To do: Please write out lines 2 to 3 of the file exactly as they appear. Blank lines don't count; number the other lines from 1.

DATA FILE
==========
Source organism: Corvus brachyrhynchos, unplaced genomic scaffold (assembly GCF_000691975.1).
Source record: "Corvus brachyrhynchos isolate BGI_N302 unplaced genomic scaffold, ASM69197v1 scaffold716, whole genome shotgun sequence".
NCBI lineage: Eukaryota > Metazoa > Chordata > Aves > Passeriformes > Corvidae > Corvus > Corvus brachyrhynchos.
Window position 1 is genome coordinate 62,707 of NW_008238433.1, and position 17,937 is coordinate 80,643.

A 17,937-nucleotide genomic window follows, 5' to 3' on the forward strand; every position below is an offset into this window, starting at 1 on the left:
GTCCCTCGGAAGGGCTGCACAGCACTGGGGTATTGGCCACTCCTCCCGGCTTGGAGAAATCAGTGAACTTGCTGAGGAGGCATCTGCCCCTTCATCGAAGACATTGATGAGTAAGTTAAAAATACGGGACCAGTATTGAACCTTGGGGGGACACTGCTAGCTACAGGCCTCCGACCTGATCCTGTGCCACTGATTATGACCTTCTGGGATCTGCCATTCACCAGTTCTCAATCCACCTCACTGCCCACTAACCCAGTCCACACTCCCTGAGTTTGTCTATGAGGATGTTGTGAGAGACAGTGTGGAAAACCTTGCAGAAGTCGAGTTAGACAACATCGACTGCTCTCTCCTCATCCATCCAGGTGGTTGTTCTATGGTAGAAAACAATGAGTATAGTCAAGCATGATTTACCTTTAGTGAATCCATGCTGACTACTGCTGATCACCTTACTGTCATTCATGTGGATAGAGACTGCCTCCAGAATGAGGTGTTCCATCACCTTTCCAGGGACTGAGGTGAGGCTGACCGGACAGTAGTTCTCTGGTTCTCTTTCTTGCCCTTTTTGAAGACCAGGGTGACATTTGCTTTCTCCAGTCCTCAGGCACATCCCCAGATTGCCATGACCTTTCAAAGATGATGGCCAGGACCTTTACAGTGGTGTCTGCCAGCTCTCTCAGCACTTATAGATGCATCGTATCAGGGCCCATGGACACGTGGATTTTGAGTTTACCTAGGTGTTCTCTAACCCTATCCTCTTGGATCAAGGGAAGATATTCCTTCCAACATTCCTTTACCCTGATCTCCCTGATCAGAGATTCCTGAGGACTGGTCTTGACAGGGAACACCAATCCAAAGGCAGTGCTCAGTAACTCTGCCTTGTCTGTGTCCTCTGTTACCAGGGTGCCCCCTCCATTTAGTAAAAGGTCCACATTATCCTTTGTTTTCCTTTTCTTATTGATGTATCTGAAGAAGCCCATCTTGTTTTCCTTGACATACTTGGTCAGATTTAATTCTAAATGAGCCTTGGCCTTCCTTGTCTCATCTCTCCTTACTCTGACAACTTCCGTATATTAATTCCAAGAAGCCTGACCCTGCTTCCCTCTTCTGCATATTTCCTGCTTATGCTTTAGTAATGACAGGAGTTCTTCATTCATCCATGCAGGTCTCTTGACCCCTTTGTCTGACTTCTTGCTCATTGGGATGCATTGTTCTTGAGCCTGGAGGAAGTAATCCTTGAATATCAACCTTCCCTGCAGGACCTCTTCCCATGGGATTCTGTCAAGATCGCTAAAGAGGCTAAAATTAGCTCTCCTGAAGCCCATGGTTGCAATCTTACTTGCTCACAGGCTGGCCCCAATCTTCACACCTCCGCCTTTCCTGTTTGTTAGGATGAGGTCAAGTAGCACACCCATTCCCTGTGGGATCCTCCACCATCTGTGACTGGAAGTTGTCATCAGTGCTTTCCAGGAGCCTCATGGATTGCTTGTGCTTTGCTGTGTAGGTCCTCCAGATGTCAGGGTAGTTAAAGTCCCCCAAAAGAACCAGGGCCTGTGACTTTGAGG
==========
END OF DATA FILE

Source record: "Corvus brachyrhynchos isolate BGI_N302 unplaced genomic scaffold, ASM69197v1 scaffold716, whole genome shotgun sequence".
NCBI lineage: Eukaryota > Metazoa > Chordata > Aves > Passeriformes > Corvidae > Corvus > Corvus brachyrhynchos.